Having Coffee with Tim O'Malley

Author: Sarah Cahalan '14

Near the end of Disney’s Frozen, Princess Anna gets a dose of relationship advice from the finest love experts in the kingdom of Arendelle.


Arendelle’s love experts are a family of trolls.


Notre Dame’s is a theology professor.


Tim O’Malley ’04, ’06MTS is director of education in the McGrath Institute for Church Life and holds a concurrent appointment in the theology department, but in recent years he’s become known on campus for something else entirely — his expertise on love, dating and marriage.


Since fall 2016, he has taught THEO 20425 – The Nuptial Mystery: Divine Love and Human Salvation, a course that examines the history of Christian marriage and the challenges it faces today. The class has gained a sort of cult popularity in its short history, growing to the point where O’Malley now caps the class size at 150. You could attribute this to many things — the fact that it fulfills a University theology requirement, the accessibility of the subject matter compared to denser courses on individual theologians — but its instructor says much of the course’s lore comes from one optional piece of homework: Go on a date.


“I think a lot of students actually just call it the dating class,” O’Malley says, “even though it’s an extra-credit, optional assignment.”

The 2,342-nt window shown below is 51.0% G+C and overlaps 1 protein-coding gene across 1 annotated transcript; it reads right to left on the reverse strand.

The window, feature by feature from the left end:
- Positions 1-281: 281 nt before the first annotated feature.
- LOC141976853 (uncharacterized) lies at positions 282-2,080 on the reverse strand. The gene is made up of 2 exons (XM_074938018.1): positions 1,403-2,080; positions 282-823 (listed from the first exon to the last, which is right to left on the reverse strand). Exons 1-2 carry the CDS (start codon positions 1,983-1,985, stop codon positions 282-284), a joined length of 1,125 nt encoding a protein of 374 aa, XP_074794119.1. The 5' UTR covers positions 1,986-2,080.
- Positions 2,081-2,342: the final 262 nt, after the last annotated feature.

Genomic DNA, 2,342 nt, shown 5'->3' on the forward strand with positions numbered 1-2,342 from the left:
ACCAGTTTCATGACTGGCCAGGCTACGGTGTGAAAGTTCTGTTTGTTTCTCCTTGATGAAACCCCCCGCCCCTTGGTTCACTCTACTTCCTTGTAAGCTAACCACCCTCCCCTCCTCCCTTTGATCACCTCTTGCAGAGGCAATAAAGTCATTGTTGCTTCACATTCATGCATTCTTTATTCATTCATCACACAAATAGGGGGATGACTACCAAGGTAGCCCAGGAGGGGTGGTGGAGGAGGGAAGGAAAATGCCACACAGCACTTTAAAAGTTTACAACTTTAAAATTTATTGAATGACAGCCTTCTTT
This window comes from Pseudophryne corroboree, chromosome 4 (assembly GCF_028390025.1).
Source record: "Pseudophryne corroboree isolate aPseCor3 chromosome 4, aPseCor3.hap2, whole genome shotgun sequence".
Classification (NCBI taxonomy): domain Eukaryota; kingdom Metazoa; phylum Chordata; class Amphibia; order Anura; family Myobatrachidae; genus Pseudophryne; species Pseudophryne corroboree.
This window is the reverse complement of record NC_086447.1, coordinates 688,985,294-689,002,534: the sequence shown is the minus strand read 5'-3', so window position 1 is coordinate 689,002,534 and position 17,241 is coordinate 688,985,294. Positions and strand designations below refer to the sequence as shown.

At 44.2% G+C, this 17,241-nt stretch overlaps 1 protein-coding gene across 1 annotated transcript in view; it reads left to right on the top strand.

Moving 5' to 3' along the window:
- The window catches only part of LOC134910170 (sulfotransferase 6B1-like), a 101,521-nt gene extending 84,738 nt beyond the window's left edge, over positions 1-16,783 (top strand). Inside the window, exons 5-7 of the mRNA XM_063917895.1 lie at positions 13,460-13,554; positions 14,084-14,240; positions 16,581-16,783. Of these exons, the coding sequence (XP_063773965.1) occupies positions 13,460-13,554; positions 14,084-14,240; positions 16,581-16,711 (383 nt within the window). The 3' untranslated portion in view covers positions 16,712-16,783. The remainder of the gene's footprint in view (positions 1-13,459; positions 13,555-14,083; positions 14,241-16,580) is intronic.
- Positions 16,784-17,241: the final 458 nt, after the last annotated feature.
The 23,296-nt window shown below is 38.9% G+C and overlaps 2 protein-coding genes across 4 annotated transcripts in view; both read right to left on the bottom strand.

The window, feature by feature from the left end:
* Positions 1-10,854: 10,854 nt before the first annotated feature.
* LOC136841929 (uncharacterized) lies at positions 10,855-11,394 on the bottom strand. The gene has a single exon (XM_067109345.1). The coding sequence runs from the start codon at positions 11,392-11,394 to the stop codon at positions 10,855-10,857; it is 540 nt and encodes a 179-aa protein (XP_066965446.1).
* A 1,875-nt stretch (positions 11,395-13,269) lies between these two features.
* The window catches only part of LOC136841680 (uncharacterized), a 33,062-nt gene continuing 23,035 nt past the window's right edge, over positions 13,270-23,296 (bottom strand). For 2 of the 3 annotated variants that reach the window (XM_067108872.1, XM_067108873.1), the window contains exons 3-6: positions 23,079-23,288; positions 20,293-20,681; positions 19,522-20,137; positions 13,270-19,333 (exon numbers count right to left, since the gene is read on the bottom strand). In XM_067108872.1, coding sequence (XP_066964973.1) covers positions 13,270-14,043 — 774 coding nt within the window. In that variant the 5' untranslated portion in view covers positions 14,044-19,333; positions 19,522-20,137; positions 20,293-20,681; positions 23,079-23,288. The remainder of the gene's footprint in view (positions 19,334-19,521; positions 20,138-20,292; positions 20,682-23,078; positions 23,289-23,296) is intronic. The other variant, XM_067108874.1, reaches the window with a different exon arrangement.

There are a few rules for students who opt into the assignment, in addition to a 3- to 4-page paper turned in after the fact. First, it has to be a real date — no “hey, we should hang out sometime.” Second, no phones. And finally, if you’re 21 and looking to drink, you’re to stick to a glass of wine or a cocktail, not, he says, “pregaming with 10 Natty Lights in the quint in Sorin.”


“Some of them have terrible dates,” O’Malley says. “But some of them have really great dates. In fact, it pushes them to say, like, ‘Actually, if I’m going to fall in love with someone, it’s not going to happen magically. It’s going to involve me actually committing to practices where I can fall in love.’ So in that, I’ve seen a lot of their lives changed. Some of them quite literally, because now I’ve taught the course for [several] years, and I’m getting invitations to marriages from this assignment.”



All of this is a fairly radical change from the general state of dating on campus. When we met a few days before Valentine’s Day, I asked O’Malley what he thought the state of “Notre Dating” was these days. His response?

“I don’t think it’s especially good.”


“Notre Dame is a complicated place to date,” he added. “Single-sex housing, and a lot of people who are awkward. But I think one of the things that have changed is smartphones, so, the manner in which, actually, people don’t know how to communicate with one another.”


When relationships are formed and carried out via texts and Snaps, he says, everything is up for interpretation — which leads to a lot of ambiguity.


That ambiguity might sound familiar to anyone who’s encountered the latest trend in college romance: the hookup. Defined on a person-to-person basis as anything from kissing on the dance floor to no-strings-attached sex, hookups have become what O’Malley calls a “cultural script” for American young adults. Even if you aren’t participating in the hookup culture, he says — which, at Catholic schools, evidence suggests that most students are not — it can be hard to escape its pervasive impact on relationships.